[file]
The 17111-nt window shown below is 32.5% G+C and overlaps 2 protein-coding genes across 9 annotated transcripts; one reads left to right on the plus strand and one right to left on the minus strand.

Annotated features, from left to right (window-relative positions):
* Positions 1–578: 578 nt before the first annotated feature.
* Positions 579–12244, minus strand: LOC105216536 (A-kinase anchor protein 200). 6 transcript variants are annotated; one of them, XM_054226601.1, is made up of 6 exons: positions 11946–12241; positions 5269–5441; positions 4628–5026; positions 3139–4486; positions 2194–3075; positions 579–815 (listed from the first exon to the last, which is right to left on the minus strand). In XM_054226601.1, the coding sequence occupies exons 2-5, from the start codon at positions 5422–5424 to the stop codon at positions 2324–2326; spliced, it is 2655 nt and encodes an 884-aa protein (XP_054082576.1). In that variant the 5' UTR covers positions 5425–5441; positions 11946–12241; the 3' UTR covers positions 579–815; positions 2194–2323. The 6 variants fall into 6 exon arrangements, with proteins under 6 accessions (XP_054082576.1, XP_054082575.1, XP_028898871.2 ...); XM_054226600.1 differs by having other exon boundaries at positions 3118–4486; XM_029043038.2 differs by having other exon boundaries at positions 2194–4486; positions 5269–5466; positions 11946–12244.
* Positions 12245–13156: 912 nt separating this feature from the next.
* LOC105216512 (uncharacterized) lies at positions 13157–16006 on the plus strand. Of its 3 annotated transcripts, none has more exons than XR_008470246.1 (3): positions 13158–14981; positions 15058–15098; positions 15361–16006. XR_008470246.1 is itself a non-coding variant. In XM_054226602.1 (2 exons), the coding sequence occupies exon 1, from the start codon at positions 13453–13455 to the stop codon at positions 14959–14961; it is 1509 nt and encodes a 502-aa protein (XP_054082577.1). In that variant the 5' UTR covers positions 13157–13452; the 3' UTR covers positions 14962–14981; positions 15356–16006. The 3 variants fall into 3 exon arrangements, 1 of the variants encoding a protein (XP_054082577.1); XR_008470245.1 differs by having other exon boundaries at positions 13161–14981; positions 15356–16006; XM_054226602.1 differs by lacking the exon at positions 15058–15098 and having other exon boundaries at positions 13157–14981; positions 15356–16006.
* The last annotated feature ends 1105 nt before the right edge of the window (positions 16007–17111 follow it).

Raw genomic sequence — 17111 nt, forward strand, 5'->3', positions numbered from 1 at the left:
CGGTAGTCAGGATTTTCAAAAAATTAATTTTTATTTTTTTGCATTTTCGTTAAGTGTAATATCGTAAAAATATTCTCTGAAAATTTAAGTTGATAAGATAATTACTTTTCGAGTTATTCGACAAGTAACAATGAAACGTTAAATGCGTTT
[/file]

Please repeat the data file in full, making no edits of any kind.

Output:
The 17111-nt window shown below is 32.5% G+C and overlaps 2 protein-coding genes across 9 annotated transcripts; one reads left to right on the plus strand and one right to left on the minus strand.

Annotated features, from left to right (window-relative positions):
* Positions 1–578: 578 nt before the first annotated feature.
* Positions 579–12244, minus strand: LOC105216536 (A-kinase anchor protein 200). 6 transcript variants are annotated; one of them, XM_054226601.1, is made up of 6 exons: positions 11946–12241; positions 5269–5441; positions 4628–5026; positions 3139–4486; positions 2194–3075; positions 579–815 (listed from the first exon to the last, which is right to left on the minus strand). In XM_054226601.1, the coding sequence occupies exons 2-5, from the start codon at positions 5422–5424 to the stop codon at positions 2324–2326; spliced, it is 2655 nt and encodes an 884-aa protein (XP_054082576.1). In that variant the 5' UTR covers positions 5425–5441; positions 11946–12241; the 3' UTR covers positions 579–815; positions 2194–2323. The 6 variants fall into 6 exon arrangements, with proteins under 6 accessions (XP_054082576.1, XP_054082575.1, XP_028898871.2 ...); XM_054226600.1 differs by having other exon boundaries at positions 3118–4486; XM_029043038.2 differs by having other exon boundaries at positions 2194–4486; positions 5269–5466; positions 11946–12244.
* Positions 12245–13156: 912 nt separating this feature from the next.
* LOC105216512 (uncharacterized) lies at positions 13157–16006 on the plus strand. Of its 3 annotated transcripts, none has more exons than XR_008470246.1 (3): positions 13158–14981; positions 15058–15098; positions 15361–16006. XR_008470246.1 is itself a non-coding variant. In XM_054226602.1 (2 exons), the coding sequence occupies exon 1, from the start codon at positions 13453–13455 to the stop codon at positions 14959–14961; it is 1509 nt and encodes a 502-aa protein (XP_054082577.1). In that variant the 5' UTR covers positions 13157–13452; the 3' UTR covers positions 14962–14981; positions 15356–16006. The 3 variants fall into 3 exon arrangements, 1 of the variants encoding a protein (XP_054082577.1); XR_008470245.1 differs by having other exon boundaries at positions 13161–14981; positions 15356–16006; XM_054226602.1 differs by lacking the exon at positions 15058–15098 and having other exon boundaries at positions 13157–14981; positions 15356–16006.
* The last annotated feature ends 1105 nt before the right edge of the window (positions 16007–17111 follow it).

Raw genomic sequence — 17111 nt, forward strand, 5'->3', positions numbered from 1 at the left:
CGGTAGTCAGGATTTTCAAAAAATTAATTTTTATTTTTTTGCATTTTCGTTAAGTGTAATATCGTAAAAATATTCTCTGAAAATTTAAGTTGATAAGATAATTACTTTTCGAGTTATTCGACAAGTAACAATGAAACGTTAAATGCGTTT